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Costs and health consequences of chlamydia management strategies among pregnant women in sub-Saharan Africa
  1. Maria Romoren (maria.romoren{at}medisin.uio.no)
  1. Institute of General Practice and Community Medicine, University of Oslo, Norway
    1. Fatma Hussein (drfahussein{at}yahoo.com)
    1. Department of HIV/AIDS Prevention and Care, Ministry of Health, Botswana
      1. Tore W Steen (tsteen{at}gov.bw)
      1. Department of HIV/AIDS Prevention and Care, Ministry of Health, Botswana
        1. Manonmany Velauthapillai (velamano{at}hotmail.com)
        1. National Health Laboratory, Botswana
          1. Johanne Sundby (johanne.sundby{at}medisin.uio.no)
          1. Institute of General Practice and Community Medicine, University of Oslo, Norway
            1. Per Hjortdahl (per.hjortdahl{at}medisin.uio.no)
            1. Institute of General Practice and Community Medicine, University of Oslo, Norway
              1. Ivar Sønbø Kristiansen (ivarsk{at}c2i.net)
              1. Institute of Health Management and Health Economics, University of Oslo, Norway

                Abstract

                Objectives: Chlamydia is the most common bacterial sexually transmitted infection worldwide and a major cause of morbidity- particularly among women and neonates. We compared costs and health consequences of using point-of-care (POC) tests with current syndromic management among antenatal care attendees in sub-Saharan Africa. We also compared erythromycin with azithromycin treatment and universal with age-based chlamydia management.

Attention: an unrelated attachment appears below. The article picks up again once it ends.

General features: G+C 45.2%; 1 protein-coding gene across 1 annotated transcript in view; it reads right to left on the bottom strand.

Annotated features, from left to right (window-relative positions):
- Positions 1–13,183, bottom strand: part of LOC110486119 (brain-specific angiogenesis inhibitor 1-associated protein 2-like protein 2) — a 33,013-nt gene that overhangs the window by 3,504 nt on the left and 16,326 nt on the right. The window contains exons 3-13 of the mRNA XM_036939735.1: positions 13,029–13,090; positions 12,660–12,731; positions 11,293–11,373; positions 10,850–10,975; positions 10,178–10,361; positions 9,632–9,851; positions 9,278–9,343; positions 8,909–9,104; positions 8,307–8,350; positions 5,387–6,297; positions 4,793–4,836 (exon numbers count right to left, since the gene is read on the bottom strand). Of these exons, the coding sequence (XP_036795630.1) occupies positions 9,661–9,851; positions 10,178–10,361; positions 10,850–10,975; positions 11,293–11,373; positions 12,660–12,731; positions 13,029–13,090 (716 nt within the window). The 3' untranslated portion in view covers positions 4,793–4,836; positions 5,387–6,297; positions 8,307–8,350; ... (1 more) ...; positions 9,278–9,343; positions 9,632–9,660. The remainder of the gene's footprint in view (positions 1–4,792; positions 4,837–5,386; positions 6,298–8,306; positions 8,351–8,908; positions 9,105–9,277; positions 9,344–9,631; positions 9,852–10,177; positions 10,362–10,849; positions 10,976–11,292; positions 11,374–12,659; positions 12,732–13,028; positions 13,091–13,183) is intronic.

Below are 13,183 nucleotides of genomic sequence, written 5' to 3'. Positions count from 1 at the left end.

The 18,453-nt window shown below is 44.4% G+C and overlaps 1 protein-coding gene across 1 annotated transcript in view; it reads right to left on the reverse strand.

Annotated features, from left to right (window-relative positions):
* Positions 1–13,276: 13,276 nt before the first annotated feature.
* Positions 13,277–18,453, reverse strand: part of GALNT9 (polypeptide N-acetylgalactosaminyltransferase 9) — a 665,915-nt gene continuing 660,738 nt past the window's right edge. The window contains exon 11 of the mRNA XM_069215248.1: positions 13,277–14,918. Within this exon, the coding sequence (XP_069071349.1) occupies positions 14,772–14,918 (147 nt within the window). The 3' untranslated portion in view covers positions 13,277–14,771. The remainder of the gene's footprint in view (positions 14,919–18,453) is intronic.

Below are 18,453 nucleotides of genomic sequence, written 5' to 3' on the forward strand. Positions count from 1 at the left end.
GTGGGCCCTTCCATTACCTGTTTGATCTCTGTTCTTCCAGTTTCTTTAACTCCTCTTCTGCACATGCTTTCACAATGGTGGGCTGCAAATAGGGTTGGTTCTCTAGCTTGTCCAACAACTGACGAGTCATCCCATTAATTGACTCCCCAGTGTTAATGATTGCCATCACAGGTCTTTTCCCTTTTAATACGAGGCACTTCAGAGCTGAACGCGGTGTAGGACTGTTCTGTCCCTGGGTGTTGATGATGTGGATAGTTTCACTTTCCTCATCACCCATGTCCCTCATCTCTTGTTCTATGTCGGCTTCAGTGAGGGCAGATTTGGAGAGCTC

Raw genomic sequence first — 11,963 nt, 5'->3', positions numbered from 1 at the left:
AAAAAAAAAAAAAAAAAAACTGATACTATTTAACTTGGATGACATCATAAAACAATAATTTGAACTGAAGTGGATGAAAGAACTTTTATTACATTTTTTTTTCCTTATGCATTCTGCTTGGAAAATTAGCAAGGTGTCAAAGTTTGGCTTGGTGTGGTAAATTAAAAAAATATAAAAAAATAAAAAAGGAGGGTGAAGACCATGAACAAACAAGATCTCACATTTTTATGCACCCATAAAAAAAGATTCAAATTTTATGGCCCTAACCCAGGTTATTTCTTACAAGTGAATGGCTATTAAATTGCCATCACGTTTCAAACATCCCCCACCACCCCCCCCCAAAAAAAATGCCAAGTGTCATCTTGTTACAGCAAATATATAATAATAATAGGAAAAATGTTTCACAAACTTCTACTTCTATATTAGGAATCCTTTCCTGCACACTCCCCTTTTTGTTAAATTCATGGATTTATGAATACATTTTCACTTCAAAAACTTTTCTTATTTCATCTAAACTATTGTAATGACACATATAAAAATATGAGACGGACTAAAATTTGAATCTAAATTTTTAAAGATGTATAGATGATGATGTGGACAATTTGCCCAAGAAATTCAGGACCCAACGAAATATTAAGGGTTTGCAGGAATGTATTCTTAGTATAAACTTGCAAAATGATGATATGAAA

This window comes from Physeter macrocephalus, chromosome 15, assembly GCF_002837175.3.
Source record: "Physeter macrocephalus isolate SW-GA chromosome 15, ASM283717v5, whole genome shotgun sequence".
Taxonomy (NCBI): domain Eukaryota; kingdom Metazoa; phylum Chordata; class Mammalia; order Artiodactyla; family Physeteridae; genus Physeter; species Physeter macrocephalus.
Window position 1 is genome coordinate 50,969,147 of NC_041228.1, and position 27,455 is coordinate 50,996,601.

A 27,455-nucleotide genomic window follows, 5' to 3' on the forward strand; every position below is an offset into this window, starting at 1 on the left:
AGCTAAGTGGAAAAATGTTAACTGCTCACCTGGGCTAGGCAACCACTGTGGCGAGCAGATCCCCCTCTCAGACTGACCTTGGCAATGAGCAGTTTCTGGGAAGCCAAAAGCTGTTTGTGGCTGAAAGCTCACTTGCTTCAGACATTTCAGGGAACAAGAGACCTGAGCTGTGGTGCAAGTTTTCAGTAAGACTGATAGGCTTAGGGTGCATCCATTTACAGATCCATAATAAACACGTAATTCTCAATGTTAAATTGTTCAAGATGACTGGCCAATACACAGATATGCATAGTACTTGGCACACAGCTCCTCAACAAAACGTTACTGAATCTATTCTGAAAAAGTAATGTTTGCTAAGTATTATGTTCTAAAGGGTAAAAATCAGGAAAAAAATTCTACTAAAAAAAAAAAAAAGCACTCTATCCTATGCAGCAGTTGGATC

Methods: A decision analytic model was developed to compare diagnostic and treatment strategies, using Botswana as a case. Model input was based upon 1) a study of pregnant women in Botswana, 2) literature reviews and 3) expert opinion. We expressed the study outcome in terms of costs (US$), cases cured, magnitude of overtreatment and successful partner treatment.

                Results: Azithromycin was less costly and more effective than was erythromycin. Compared to syndromic management, testing all attendees on their first visit with a 75% sensitive POC test increased the number of cases cured from 1 500 to 3 500 in a population of 100 000 women, at a cost of US$38 per additional case cured. This cost was lower in high-prevalence populations or if testing was restricted to teenagers. The specific POC tests provided the advantage of substantial reductions in overtreatment with antibiotics and improved partner management.

                Conclusions: Using POC tests to diagnose chlamydia during antenatal care in sub-Saharan Africa entails greater health benefits than syndromic management does- and at acceptable costs- especially when restricted to younger women. Changes in diagnostic strategy and treatment regimens may improve people's health and even reduce health care budgets.

                • Chlamydia trachomatis
                • Costs and Cost Analysis
                • Developing countries
                • Maternal Health Services
                • Point-of-care tests

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